Steel plays a vital role in all types of manufacturing–including for electric vehicles (EVs). While other materials like aluminum, composites, and plastics are also highly utilized by EV manufacturers, you may be surprised to learn about all the common uses of steel in EV construction.
When it comes to EV manufacturing, companies are looking to strike the right balance between safety, cost, weight distribution, strength, and sustainability. Thus, they may use a combination of different materials to find their preferred level of optimization. Either way, here are some of the ways that steel can be used in the construction of electric vehicles.
One of the main reasons why steel is often chosen over other, lighter, materials in EV construction is because of the sustained strength it offers even when incredibly thin and light. While other materials may be technically lighter than steel, they don’t tend to offer the same strength and durability. Plus, steel is typically a more cost-effective option than lighter materials like aluminum and carbon fiber, making it even more appealing to EV manufacturers.
So, by incorporating lightweight yet strong steel alloys, EV manufacturers can boost the energy efficiency of their vehicles with a lighter body weight, helping to extend the vehicle’s driving range.
The main components of the vehicle’s structure are often made from steel. This includes items like the chassis and the body frame. Steel offers excellent strength and durability, making it a great choice of material for these components. As we will discuss in further detail below, this supports the overall safety and stability of the vehicle.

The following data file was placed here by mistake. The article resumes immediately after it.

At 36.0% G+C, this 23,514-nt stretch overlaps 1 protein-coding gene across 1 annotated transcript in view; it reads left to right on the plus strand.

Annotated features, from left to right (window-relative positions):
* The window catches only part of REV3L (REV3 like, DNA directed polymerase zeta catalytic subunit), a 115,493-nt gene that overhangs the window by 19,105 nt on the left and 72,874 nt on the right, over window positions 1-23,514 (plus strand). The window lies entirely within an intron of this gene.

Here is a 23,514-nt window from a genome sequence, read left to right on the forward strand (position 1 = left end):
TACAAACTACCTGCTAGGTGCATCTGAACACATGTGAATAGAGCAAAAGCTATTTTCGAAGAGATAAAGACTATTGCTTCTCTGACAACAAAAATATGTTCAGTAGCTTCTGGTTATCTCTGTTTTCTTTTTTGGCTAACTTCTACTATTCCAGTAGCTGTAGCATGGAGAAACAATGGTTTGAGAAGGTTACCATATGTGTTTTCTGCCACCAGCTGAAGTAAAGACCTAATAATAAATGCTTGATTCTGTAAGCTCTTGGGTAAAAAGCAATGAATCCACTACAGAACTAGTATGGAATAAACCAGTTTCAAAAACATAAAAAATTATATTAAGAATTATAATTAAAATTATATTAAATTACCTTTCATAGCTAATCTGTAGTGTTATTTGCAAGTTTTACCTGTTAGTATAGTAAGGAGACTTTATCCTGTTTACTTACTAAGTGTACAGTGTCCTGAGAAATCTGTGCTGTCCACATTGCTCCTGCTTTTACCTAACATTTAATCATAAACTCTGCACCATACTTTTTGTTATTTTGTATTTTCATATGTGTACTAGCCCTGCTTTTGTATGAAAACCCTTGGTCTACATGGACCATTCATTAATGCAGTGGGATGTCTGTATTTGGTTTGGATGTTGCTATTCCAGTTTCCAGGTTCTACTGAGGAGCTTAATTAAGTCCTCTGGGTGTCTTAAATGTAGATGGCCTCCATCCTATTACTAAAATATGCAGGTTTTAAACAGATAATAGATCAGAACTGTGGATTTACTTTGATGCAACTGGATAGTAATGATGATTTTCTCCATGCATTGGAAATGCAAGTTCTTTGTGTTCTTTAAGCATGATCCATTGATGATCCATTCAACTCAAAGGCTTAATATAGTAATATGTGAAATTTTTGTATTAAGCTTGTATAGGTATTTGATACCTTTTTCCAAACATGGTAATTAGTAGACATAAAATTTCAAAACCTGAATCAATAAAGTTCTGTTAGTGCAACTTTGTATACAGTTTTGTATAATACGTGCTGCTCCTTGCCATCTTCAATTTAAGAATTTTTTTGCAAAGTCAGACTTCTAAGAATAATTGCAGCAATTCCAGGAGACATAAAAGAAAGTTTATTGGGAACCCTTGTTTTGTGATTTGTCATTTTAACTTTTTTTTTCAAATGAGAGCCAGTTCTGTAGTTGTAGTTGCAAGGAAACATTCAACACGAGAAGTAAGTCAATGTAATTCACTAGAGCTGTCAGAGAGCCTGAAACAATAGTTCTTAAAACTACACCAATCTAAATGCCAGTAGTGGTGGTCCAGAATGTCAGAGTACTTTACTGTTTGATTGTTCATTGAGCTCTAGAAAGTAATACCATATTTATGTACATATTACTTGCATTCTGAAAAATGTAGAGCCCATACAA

Known for its strength-to-weight ratio, steel is an excellent choice for reinforcing critical safety features in electric vehicles. Since the body structure is often made from steel, this helps support the vehicle’s overall safety.
Steel does a great job of absorbing and dissipating impact energy in collisions, which works to protect passengers and minimize the risk of injury. Thus, the crashworthiness of steel is what makes it such a popular choice for vehicles in general, including EVs.
Though EV batteries themselves are not exactly made from steel, battery enclosures, and shields may be made from steel as a method of protecting this critical component. All in all, these steel enclosures work to prevent damage to the battery from external forces and safeguard against potential safety hazards.
Super thin steel is commonly used in other electric motors like washing machines and power tools. So, its use in electric vehicles is quite similar. Specifically, electrical steel is what’s needed for EV motors.
The thin, yet strong, characteristics of electrical steel keep the overall weight of the motor, and thus the vehicle, down. But, it does so without compromising on strength and durability.
Noise and Vibration Reduction
Lastly, steel can effectively help minimize noise, vibration, and harshness (NVH) levels in electric vehicles. Given its high absorption rates, it can reduce unwanted vibrations and noise from road surfaces and other sources. This results in a more smooth, quiet, and more comfortable driving experience for passengers.